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Shutdown over, when will Janet Yellen dial back the Fed’s easy money policy?

There’s nothing normal about the U.S. economy these days


 

Eugene Hoshiko/AP

Before the Great Recession, Alan Greenspan, America’s rock-star central banker, was revered for his ability to move markets with the tone of his voice. But even he would envy the influence of the next Federal Reserve chief. President Obama’s new nominee, Janet Yellen, if confirmed, stands to inherit an increasingly powerful Fed at a historic moment. Her first task will be to address one of the most important and divisive questions facing the country: to taper—and thereby dial back the easy-money policies that have their roots in the Greenspan era—or not to taper?

Critics worry Yellen will continue the Fed’s policy of ultra-low interest rates and its $85-billion-a-month bond-buying stimulus program. As a vice-chair of the Fed, Yellen has been an architect and key supporter of these policies. As her opponents see it, the strategy is stoking inflation and asset bubbles that could ruin the economy. The website NoOnYellen.com, headed by a New York hedge fund manager, labelled her “a threat to the American standard of living.” Canada’s Finance Minister Jim Flaherty urged the U.S. to ditch its stimulus program “as quickly as they can.”

The trouble with the pro-taper argument is that inflation, despite the five years spent pouring trillions into the economy, is almost non-existent. The U.S. Consumer Price Index was up just 0.1 per cent in August. America, as Yellen has argued in the past, has more immediate problems, such as weak job growth. Unemployment has fallen to 7.3 per cent, from 10 per cent in 2009. But that’s far from the four and five per cent that were the norm in decades before the recession. Also missing? Consumer confidence, which, last week, dipped to a nine-month low. Yellen has described it as an important tailwind—“the faith most of us have . . . that recessions are temporary and that the economy will soon get back to normal.”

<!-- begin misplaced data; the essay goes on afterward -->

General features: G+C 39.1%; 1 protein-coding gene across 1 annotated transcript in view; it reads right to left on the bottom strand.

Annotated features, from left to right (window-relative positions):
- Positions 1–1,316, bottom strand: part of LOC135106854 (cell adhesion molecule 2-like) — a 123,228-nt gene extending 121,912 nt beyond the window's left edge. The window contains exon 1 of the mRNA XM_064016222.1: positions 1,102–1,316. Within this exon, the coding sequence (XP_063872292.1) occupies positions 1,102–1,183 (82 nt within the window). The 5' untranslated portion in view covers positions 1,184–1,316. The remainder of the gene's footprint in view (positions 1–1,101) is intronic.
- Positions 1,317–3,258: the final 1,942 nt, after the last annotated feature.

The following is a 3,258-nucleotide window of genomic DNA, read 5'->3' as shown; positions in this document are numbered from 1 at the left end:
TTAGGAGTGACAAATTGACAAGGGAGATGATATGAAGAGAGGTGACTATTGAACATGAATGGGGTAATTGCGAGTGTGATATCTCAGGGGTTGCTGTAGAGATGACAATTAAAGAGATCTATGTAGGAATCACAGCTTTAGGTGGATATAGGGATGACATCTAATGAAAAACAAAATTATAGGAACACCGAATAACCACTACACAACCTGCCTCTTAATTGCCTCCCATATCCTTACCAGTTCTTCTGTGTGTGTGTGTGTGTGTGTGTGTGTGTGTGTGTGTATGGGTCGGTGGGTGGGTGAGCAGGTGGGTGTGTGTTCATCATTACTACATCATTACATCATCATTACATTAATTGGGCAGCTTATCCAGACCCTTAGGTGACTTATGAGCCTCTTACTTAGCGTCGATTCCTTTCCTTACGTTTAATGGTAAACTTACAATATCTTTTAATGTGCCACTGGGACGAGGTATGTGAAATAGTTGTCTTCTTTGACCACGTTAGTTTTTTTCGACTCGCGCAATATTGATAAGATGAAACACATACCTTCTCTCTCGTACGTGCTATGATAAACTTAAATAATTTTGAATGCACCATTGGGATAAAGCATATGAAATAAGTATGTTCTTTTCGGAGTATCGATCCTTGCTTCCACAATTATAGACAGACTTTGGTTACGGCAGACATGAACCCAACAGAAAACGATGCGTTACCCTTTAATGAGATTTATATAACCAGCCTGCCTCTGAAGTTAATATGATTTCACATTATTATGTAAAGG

But there’s nothing normal about the U.S. economy these days. Five years after the recession, growth is barely topping two per cent. Meanwhile, America’s soaring debt has created a whole new crisis. Quantitative easing was a desperate measure for desperate times. Has enough changed to abandon it? Yellen’s answer will likely be no. It will need to happen, but too much evidence suggests now isn’t the right time.


 

Shutdown over, when will Janet Yellen dial back the Fed’s easy money policy?

  1. Given the US government’s and consumers’ addiction to cheap credit, I can’t see it happening. That doesn’t change the fact that it MUST happen. One cannot print to infinity – sooner or later after hammering the back of that ketchup bottle long enough, something comes out with a big splat. I would hope they’d try to tighten before that happens.

    • Why do you say this? They can print as much money as they want. They cannot run out of it. The only downside to printing money is inflation, and there is no inflation. But raising interest rates is bound to slow growth, slower growth is bound to drive up unemployment and government deficits, etc.

      • The ketchup bottle analogy. You missed that part.

        As for inflation, it’s all been flowing into the housing market (their housing “recovery” they’ve been talking about, and the stock market). Sooner or later it will make its way into the indices (which, believe it or not, do not include real estate prices).

        • Oh, gotcha. Been a while since I used a glass ketchup bottle. So we’re basically waiting for 2008 to happen again, but this time not to the chimney sweep with three houses but to dual income yuppies in modest, million-dollar urban townhouses.

          Still, slowing growth from 2% to 0% doesn’t strike me as a very effective way to deal with the housing market. Of course I have nothing better to suggest.

          • I was simply talking about the risks of letting easy money continue. The risks can appear rather suddenly, after it’s too late to prevent the damage. We might well need to slow the economy down if inflation takes off. I am old enough to remember the early 80s recession, when central banks had to crank up interest rates to over 20% to rein in inflation. And the early 90s when John Crow had interest rates 5 or 6 points higher than the US, because inflation in Canada was getting out of control. Both were severe, ugly recessions. I’d prefer central banks to raise rates slowly before it becomes necessary to bring the whole economy to its knees. A little medicine now, vs. a lot later. I am also of the belief that low interest rates can also have negative effects on long term economic growth, by permanently weakening insurance companies and people’s fixed income investments.

          • That is interesting, thank you.

  2. a) she isn’t in charge yet

    b) when did this become a deadline?

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